TPP Protest Malaysia

TPP Protest Malaysia

If the TPP was simply a “Free Trade Agreement”, it could be done on a two page document.  Country “A” will reduce tariffs to Country “B” or all members to the agreement for the following industry categories.  That’s all it would take. Simple.  The TPP, however, is a 160-page document that covers a great deal more that would alarm most people if they knew about it.  What is in this massive free trade agreement that must be kept from scrutiny by those that will be affected by it?

There are 26 chapters to the current TPP agreement, and two of them deal with free trade.  The other 24 chapters deal with extending restrictive intellectual property laws into its partner countries and rewriting international rules for their enforcement.

Leaked drafts of the Agreement reveal the negotiators’ plans to limit freedom of speech, right to privacy and due process, as well as cripple individuals’ abilities to innovate. Copyright Infringement is currently a civil offense, settled in civil court with one party suing the “infringer” for damages.  The TPP agreement is making copyright infringement a criminal offense!  You can get more details about this aspect of the TPP from the Electronic Frontier Foundation (EFF) website. 

Some say that the TPP agreement will criminalize many of the regular activities we enjoy today on the internet.  It will give media conglomerates more power to fine you for internet use deemed “illegal” under the TPP, remove online content or entire websites, or terminate your access to the internet.  Have you been watching the ordeal of Kim Dotcom?  He is a German national living in New Zealand that was snatched up by storm troopers and secretly extradited to the US to face charges of copyright infringements because he had a service that allowed others to move secure files across the internet.  After spending millions in his defense he is winning his battle.  Expect to see much more of this under the TPP.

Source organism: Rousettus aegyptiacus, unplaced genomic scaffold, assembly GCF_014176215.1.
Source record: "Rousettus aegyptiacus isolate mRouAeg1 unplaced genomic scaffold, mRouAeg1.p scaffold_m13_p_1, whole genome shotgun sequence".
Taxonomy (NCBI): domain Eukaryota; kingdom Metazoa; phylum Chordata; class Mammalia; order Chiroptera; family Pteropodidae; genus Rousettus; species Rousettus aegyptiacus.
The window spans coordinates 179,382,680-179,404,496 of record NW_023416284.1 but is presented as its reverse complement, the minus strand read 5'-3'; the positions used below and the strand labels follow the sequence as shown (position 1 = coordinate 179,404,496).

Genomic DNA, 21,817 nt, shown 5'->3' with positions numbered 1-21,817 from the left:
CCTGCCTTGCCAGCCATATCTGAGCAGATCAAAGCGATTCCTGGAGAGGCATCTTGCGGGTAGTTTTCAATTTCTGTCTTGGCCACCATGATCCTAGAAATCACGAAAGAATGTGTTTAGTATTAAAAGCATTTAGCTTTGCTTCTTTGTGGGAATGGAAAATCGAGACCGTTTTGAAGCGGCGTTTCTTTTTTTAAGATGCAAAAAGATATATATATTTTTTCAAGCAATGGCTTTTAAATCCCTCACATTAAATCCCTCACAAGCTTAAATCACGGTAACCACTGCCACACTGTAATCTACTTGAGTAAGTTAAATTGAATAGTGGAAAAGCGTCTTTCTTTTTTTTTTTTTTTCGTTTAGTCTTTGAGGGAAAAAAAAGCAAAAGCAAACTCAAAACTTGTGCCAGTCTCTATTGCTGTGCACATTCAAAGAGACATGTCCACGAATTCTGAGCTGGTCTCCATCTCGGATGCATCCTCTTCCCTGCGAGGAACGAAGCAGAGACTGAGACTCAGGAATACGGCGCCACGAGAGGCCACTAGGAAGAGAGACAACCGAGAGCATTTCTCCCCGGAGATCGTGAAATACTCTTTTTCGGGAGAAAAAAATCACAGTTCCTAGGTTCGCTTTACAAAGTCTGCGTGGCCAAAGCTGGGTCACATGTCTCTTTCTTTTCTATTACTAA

Have you heard anything about this in the press?

The TPP also has new restrictions for “environmental controls”, a euphemism for creating new bureaucracies and garnishing more taxes from businesses.

According to Doctors Without Borders, “the U.S. is asking countries to create new, enhanced and longer patent and data monopoly protections for multinational pharmaceutical companies so they can keep competitors out of the market and charge higher prices for longer.”  If this is true it could make the notorious system of drug approvals that the US has through the FDA the standard for all nations participating in the TPP.  Lower costs for important drugs that are currently available in second and third world countries would vanish, making them equal to the extortion level costs in America.

TPP Protest Malaysia

TPP Protest Malaysia

California recently narrowly defeated the measure to label GMO foods, disappointing most people living there with at least a half a brain (big business bought that win against the people for sure).  The TPP agreement will not allow GMO food labeling in any member nation (Monsanto and other evil companies will be very happy).